Chernozem (Ukrainian: чорнозем; chornozem). Soil that forms on a lime-rich loess substatum under the conditions of a moderate continental or continental, humid or dry climate and steppe vegetation. Soil bacteria decompose the organic remains of the steppe plants and produce new organic colloidal compounds, which are known as humus. Chernozem soil usually occurs as a thick layer (20–30 cm) of dark gray soil with a definite granular-lumpy structure and a high content (4–14 percent) of decomposed matter. It is soft and absorbs water and air well. These properties promote plant nourishment and bacterial development. The soil’s fertility is high and can be increased by proper treatment, particularly by deep plowing.

Chernozem covers about 44 percent of the territory of Ukraine, but only 8.4 percent of the former Union of Soviet Socialist Republics and 6 percent of the world. Chernozem soils cover almost all of the forest-steppe belt, except in the western part of Ukraine, and the steppe belt. Various types of chernozem can be found in Ukraine, depending on climatic conditions, varieties of forest, and types of vegetation. Typical or deep chernozems, with 6–9 percent humus, a depth of 1.5–2 m, and the highest fertility, are prevalent in the forest-steppe belt. Ordinary chernozems, having a humus content of 6–8 percent and a depth of about 1 m, are widely found in the northern steppe. Southern chernozems are widespread in the southern steppe of Ukraine. They have the lowest humus content (4–6 percent) and a depth of 60–75 cm. The depth of carbonate occurrence is 0–30 cm. Their fertility is high if there is enough moisture.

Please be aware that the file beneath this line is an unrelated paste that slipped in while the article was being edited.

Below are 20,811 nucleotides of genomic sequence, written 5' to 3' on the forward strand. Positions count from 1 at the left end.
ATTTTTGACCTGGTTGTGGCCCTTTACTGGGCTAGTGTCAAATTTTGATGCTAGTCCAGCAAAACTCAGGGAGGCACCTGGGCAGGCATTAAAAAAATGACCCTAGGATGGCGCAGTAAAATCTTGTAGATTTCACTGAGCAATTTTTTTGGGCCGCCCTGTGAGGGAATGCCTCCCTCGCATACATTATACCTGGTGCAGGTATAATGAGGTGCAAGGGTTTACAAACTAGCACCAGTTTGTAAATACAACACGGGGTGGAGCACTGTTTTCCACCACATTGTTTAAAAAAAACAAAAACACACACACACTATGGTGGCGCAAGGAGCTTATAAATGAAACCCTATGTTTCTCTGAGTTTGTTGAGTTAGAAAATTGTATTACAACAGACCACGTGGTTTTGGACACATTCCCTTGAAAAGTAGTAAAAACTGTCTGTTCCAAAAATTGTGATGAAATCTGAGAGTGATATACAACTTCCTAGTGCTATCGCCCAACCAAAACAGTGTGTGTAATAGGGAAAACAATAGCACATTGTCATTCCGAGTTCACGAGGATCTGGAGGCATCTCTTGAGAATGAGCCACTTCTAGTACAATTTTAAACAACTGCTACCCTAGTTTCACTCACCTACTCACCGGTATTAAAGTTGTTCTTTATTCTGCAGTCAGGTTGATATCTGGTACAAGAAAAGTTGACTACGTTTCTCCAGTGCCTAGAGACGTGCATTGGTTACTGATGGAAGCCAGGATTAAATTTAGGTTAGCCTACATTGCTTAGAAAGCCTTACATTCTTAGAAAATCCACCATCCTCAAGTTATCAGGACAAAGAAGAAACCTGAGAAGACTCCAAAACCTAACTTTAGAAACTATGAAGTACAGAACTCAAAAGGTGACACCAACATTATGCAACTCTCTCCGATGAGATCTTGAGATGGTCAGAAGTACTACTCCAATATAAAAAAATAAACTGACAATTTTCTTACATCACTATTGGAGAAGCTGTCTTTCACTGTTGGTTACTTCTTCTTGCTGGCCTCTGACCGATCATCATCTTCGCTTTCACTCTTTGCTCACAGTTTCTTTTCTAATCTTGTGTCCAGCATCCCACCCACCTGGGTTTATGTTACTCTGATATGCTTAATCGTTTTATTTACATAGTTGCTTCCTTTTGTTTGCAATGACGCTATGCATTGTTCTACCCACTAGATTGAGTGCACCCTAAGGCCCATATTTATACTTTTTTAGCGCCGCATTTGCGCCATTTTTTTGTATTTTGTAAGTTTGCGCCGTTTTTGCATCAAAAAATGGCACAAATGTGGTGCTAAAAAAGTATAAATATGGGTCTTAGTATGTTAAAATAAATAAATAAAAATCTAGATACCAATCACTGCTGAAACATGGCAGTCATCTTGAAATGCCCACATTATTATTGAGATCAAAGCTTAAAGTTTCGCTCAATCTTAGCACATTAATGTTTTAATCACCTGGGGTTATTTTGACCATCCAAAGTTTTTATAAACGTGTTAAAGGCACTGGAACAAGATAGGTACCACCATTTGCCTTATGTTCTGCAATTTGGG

Under proper tillage chernozems produce the highest possible yields of every type of agricultural crop. Their fertility is greatly increased by deep plowing and the addition of mineral fertilizers.

[This article originally appeared in the Encyclopedia of Ukraine, vol. 1 (1984).]

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